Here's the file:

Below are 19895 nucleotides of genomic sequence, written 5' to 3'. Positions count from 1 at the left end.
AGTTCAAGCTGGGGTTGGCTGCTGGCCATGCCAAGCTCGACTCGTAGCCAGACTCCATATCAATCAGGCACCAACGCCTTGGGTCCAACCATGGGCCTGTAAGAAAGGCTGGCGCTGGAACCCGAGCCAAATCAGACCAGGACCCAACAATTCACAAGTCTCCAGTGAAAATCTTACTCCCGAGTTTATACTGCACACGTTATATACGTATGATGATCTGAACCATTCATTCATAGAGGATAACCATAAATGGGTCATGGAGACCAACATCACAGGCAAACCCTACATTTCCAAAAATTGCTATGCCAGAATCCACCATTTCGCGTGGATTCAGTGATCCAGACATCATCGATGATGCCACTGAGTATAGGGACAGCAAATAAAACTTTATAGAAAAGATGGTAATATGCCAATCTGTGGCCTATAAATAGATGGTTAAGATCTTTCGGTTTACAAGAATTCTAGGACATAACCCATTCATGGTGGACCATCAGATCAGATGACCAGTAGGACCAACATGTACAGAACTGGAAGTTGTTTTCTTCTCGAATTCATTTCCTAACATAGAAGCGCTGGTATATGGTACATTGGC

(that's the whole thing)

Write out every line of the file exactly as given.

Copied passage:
Below are 19895 nucleotides of genomic sequence, written 5' to 3'. Positions count from 1 at the left end.
AGTTCAAGCTGGGGTTGGCTGCTGGCCATGCCAAGCTCGACTCGTAGCCAGACTCCATATCAATCAGGCACCAACGCCTTGGGTCCAACCATGGGCCTGTAAGAAAGGCTGGCGCTGGAACCCGAGCCAAATCAGACCAGGACCCAACAATTCACAAGTCTCCAGTGAAAATCTTACTCCCGAGTTTATACTGCACACGTTATATACGTATGATGATCTGAACCATTCATTCATAGAGGATAACCATAAATGGGTCATGGAGACCAACATCACAGGCAAACCCTACATTTCCAAAAATTGCTATGCCAGAATCCACCATTTCGCGTGGATTCAGTGATCCAGACATCATCGATGATGCCACTGAGTATAGGGACAGCAAATAAAACTTTATAGAAAAGATGGTAATATGCCAATCTGTGGCCTATAAATAGATGGTTAAGATCTTTCGGTTTACAAGAATTCTAGGACATAACCCATTCATGGTGGACCATCAGATCAGATGACCAGTAGGACCAACATGTACAGAACTGGAAGTTGTTTTCTTCTCGAATTCATTTCCTAACATAGAAGCGCTGGTATATGGTACATTGGC